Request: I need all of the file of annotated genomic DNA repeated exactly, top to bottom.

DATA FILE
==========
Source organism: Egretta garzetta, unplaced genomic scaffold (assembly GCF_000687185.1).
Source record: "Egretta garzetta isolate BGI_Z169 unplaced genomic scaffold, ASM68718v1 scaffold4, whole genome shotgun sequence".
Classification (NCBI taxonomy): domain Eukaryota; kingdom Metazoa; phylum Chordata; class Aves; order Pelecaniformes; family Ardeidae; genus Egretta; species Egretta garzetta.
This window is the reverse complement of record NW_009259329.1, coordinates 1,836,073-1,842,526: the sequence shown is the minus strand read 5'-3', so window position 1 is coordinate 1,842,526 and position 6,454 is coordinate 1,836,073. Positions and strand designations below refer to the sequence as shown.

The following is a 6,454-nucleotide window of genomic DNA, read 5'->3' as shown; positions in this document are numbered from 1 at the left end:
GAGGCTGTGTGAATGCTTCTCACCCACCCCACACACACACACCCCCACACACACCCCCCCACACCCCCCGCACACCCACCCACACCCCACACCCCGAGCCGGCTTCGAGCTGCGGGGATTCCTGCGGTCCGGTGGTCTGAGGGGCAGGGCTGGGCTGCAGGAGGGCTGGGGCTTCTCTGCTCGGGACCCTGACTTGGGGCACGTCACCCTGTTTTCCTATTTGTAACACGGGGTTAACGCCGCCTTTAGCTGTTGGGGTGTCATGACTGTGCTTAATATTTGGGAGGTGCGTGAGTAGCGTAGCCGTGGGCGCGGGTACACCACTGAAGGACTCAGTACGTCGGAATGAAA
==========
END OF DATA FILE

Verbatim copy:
Source organism: Egretta garzetta, unplaced genomic scaffold (assembly GCF_000687185.1).
Source record: "Egretta garzetta isolate BGI_Z169 unplaced genomic scaffold, ASM68718v1 scaffold4, whole genome shotgun sequence".
Classification (NCBI taxonomy): domain Eukaryota; kingdom Metazoa; phylum Chordata; class Aves; order Pelecaniformes; family Ardeidae; genus Egretta; species Egretta garzetta.
This window is the reverse complement of record NW_009259329.1, coordinates 1,836,073-1,842,526: the sequence shown is the minus strand read 5'-3', so window position 1 is coordinate 1,842,526 and position 6,454 is coordinate 1,836,073. Positions and strand designations below refer to the sequence as shown.

The following is a 6,454-nucleotide window of genomic DNA, read 5'->3' as shown; positions in this document are numbered from 1 at the left end:
GAGGCTGTGTGAATGCTTCTCACCCACCCCACACACACACACCCCCACACACACCCCCCCACACCCCCCGCACACCCACCCACACCCCACACCCCGAGCCGGCTTCGAGCTGCGGGGATTCCTGCGGTCCGGTGGTCTGAGGGGCAGGGCTGGGCTGCAGGAGGGCTGGGGCTTCTCTGCTCGGGACCCTGACTTGGGGCACGTCACCCTGTTTTCCTATTTGTAACACGGGGTTAACGCCGCCTTTAGCTGTTGGGGTGTCATGACTGTGCTTAATATTTGGGAGGTGCGTGAGTAGCGTAGCCGTGGGCGCGGGTACACCACTGAAGGACTCAGTACGTCGGAATGAAA